It is no secret that I absolutely love Maggie Stiefvater's books, including "The Wolves of Mercy Falls" series. Her characters are always wonderfully complex, the plot is interesting and unpredictable, the twists are clever. If you have read her other books, you know exactly what I am talking about. So I went into "Sinner" with certain expectations. What I got was something completely different than what I expected.
If Cole St. Clair was a book, I would expect him to be this book, so maybe that is the point. The prose is filled with a bit too many metaphors and similes. At times it is clever simply for the sake of being clever. It can be too harsh at times, and too cheesy at others. But there are also bits of the book which are wonderfully honest, and moving, and sweet, and real. This is the difference between the Cole St. Clair that is shown to the public eye, and the Cole St. Clair that is revealed to his inner circle, to the people he truly cares about. Throughout the book we get to see Cole struggle with these two versions of himself, but I'd argue that the book itself and the way it is written showcases these two halves as well. The result is a rather frustrating, very different Stiefvater book than her fans know and love.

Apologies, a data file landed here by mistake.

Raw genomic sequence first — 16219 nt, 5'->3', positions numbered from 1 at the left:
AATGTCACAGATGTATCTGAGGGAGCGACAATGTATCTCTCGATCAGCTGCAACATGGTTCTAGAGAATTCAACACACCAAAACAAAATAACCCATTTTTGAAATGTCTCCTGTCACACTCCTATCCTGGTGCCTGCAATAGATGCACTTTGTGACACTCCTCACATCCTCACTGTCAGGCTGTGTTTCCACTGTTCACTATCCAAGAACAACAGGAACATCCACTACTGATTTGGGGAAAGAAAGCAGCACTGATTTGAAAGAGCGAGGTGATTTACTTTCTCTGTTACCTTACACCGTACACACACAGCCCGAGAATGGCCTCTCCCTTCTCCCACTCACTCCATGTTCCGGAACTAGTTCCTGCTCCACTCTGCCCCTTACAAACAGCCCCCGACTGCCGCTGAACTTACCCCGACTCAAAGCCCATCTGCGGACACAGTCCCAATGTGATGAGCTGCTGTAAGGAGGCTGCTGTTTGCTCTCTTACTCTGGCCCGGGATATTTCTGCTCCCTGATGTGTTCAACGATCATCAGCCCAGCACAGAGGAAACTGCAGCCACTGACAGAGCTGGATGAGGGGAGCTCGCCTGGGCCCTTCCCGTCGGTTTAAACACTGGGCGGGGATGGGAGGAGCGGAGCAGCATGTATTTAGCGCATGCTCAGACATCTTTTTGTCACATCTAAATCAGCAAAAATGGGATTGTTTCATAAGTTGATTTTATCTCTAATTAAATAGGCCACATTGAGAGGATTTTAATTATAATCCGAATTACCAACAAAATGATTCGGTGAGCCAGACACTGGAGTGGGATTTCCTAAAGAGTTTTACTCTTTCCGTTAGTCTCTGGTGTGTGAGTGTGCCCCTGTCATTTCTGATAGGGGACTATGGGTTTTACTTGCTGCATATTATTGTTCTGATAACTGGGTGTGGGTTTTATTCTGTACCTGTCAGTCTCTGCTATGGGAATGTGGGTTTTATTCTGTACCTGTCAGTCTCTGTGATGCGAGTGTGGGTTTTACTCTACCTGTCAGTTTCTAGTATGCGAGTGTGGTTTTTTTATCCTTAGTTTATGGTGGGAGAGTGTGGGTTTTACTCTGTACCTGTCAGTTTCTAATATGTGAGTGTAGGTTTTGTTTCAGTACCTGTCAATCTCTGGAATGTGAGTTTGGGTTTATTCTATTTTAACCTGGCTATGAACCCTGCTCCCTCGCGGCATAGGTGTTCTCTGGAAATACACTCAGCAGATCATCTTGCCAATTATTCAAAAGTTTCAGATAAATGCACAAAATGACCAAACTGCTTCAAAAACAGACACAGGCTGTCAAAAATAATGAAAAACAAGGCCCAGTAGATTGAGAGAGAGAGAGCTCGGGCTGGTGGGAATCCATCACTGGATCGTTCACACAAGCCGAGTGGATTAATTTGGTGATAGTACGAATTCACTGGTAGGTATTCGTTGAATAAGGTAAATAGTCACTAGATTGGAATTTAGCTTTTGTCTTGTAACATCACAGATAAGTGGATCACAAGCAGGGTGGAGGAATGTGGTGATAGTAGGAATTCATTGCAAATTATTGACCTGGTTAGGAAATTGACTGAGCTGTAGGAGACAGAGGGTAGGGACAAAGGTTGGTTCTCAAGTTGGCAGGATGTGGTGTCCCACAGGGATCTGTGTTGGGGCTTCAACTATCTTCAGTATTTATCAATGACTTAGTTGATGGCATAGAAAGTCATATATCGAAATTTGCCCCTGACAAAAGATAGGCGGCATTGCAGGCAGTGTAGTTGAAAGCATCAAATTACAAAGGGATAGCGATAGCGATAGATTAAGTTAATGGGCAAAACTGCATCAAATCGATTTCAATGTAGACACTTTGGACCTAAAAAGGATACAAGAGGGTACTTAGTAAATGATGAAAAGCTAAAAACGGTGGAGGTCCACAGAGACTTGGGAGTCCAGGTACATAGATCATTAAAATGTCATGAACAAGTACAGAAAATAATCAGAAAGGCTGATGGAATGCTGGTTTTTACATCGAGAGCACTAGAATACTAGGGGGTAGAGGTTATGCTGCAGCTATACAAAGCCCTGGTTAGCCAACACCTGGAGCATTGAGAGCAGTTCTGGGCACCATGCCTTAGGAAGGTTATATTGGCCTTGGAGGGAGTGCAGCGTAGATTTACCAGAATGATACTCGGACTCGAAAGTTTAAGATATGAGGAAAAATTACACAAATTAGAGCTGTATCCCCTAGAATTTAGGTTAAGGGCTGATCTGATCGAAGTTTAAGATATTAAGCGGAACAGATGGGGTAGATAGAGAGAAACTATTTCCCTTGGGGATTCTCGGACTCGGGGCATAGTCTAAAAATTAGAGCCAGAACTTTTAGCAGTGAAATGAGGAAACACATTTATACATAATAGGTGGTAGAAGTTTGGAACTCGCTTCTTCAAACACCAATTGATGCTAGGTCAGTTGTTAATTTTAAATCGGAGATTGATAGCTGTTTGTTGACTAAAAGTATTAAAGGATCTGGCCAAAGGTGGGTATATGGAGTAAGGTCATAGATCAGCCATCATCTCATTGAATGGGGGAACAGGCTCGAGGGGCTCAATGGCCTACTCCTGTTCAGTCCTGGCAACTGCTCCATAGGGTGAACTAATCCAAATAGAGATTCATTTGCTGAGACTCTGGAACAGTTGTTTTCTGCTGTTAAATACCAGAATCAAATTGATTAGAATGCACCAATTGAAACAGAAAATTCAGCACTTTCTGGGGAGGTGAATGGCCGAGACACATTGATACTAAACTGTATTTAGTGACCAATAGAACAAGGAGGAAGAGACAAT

I am really struggling to give this book a rating, because I appreciate what Maggie was trying to do, but I am not sure if it was successful or not. If you loved "The Wolves of Mercy Falls" and you love Maggie's other stuff, you need to be careful about what expectations you set before reading "Sinner". This book is not like the others in the series. The "wolf" portion of the book is very marginal to the actual plot. This book is more about two people trying to figure out how to be themselves and how to be together. It's about addiction and fame. It's about self-infatuation and self-hatred. Is one of the main characters a werewolf? Yes. But he is also Cole St. Clair the rockstar, and that is really what this book emphasizes.